“You know, just as emperor Krishnadevaraya gifted golden mangoes to the priests and Tenali Rama offered branding with hot iron rods on his mother’s death anniversary, we must also offer enemas to guests who arrive for Thatha’s shrardam. Only then will his soul be assuaged,” I said most seriously to my great grandmother. The lady was not amused. She merely said- “My husband was a Gandhian. Like them, may you also know the pleasures of an enema.”
This story predictably generated high decibel belly laughter among my friends. Few smutty jokes made the rounds. One talked about Shashi Tharoor’s The Great Indian Novel and his portrayal of Gandhi in it as Bhisma obsessed with colon cleansing. Another friend cited Bapsi Sidhwa’s Ice-candy man and Gandhiji’s views in it on bowel irrigation. Ideas abounded on how to placate the soul of my great grandfather who died wistfully dreaming of a warm enema. All of us laughed more than warranted. Then it happened. My stomach began “gesticulating”. Oh! How to describe it! It was as if my intestines wanted to step out to say hi to my friends and play dumb charades or something. I miraculously reached the bathroom on time.
While I was in there worrying that my intestines were descending so far down that they could say hello to the denizens of hell, I received an sms from my host (wise guy) from the other side of the door, “8 a kilo and shat 4? Bad Math. Worse aftermath.”
As my physical condition left me indisposed to retaliate in full strength, I merely stopped with not flushing his loo.
After that day I religiously began carrying the status message- “Never tease Gandhi” on my messengers to spread the news that one could attract painful stomach ailments if one teased the clean habits of the Father of the nation. But even this did not placate the forefathers for shortly after I developed a mysterious illness, which mysteriously enough had no apparent cure in “English” medicine. I was admitted into an Ayurvedic clinic- not the fancy green and ochre, oil dripping, back water facing thatch roofed kind you see in Kerala tourism brochures- but a real one which Shushruta would have been proud of- the kind which still uses leeches to drain bad blood and sets broken bones without anesthesia.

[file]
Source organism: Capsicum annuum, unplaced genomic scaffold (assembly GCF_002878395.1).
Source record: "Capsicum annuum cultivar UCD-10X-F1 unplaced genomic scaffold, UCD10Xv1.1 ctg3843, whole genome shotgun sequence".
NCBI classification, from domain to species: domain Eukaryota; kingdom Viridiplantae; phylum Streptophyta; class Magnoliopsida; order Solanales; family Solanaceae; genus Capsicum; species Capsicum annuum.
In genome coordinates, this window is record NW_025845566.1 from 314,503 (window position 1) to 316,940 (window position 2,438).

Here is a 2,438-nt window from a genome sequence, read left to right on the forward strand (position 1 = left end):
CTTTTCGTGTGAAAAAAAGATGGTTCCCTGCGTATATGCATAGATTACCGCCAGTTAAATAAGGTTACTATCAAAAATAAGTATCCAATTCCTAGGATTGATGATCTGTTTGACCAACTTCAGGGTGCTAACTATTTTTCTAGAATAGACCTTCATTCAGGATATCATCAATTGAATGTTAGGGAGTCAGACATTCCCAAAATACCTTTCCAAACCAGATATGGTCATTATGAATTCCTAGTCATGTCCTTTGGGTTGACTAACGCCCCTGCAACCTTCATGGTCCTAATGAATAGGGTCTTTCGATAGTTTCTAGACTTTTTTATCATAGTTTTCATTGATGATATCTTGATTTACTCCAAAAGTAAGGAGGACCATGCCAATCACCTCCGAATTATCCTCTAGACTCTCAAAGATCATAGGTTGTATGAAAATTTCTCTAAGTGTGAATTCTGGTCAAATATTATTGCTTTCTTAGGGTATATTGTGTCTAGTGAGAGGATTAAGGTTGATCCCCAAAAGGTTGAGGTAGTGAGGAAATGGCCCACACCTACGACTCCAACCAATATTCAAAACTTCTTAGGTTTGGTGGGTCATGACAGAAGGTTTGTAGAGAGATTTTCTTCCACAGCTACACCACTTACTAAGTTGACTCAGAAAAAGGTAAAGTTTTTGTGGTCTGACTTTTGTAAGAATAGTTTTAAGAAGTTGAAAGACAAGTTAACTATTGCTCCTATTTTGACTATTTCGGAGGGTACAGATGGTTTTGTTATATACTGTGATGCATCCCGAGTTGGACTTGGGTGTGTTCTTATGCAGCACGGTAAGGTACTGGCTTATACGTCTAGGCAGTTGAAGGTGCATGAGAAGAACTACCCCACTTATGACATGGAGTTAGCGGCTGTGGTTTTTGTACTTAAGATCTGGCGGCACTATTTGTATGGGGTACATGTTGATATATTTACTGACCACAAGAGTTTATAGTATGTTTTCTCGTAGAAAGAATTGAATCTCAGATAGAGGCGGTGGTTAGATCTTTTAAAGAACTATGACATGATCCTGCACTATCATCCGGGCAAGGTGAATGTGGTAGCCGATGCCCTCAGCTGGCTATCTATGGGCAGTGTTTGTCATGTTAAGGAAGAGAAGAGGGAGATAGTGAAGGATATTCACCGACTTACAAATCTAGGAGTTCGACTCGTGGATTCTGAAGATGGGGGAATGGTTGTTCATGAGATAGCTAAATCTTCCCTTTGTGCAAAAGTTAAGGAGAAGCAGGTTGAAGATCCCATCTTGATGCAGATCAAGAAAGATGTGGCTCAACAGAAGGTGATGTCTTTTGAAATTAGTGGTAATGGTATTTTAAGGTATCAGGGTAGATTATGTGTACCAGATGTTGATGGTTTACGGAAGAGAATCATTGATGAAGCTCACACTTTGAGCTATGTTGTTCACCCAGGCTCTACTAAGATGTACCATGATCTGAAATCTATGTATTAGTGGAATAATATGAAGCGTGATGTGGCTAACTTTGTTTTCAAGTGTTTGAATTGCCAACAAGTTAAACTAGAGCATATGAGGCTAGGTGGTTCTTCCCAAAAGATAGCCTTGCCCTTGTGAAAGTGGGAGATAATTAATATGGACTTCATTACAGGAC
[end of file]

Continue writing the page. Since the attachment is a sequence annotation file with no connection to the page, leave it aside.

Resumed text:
I was ushered into my room, where two shiny brass telescopes above the bedstead briefly distracted me from my grief.
I put one to my eye and peered out of the window. The telescopes smelt strange.
“Nice showpiece, eh? What happened to the glass lenses in them?” I asked the nurse.
“Who wants to see through them?!! They are the instruments for giving enema,” she giggled. Word spread about my faux pas. I was called Galileo by the doctors.
“How did you contract the illness, Galileo?” The Chief Doctor asked cheerfully.
“I teased Gandhi,” I said smartly and narrated the story of my Thathaji and Gandhiji with full histrionics and laughter.
“Heat the oil a tad more,” shouted the Doctor sternly and exited while the trembling nurses told me that their Chief was a sworn Gandhian!!
Oh! The old men were my nemesis. The next twenty days saw Galileo’s intestines being gargled with warm medicated oil and hot herbal concoctions through the telescopes. The nights in lieu of star gazing were spent tossing in fright after visitations from the two grand souls with toothless smiles. Not a day passed without me remembering the grand old lady who had cursed me to know the pleasures of enema.
A month later, as I left the clinic completely detoxified in mind and body, I swore to myself that a) I would spread the moral of the story - “Never tease Gandhi” far and wide and b) if ever I was to have a dying wish to be fulfilled by my descendents, I would die wishing for a full blown orgy on a barge - Cleopatra style.
"Never tease Gandhi" was published in Loony life column.
Now we come to the grand conclusion of the long, hard, tummy turning treatment. After completing Ama pachanam (the cooking of 'amam' or toxins) through medicine, followed by Sneha Panam (internal oleation of body), Abhyanga and Swedana (massage and sweating) to move toxins of the body into the eliminatory system, we come to that final and crucial part of Panchakarma called Vasti which involves the elimination of the toxins dislodged from various parts of the body and made to accumulate in the eliminatory tract. Vasti involves giving enemas to the patient. Over a period of five days oil and herbal enemas (Sneha Vasti and Kashaya vasti) were administered and the bowels entirely irrigated. I feel extremely light, sprightly and "clean" after the treatment. My health has improved considerably. And I am keeping my fingers crossed for a complete cure. With this the "Purging of Jaya Madhavan" comes to a conclusion and I am going home to recuperate. :)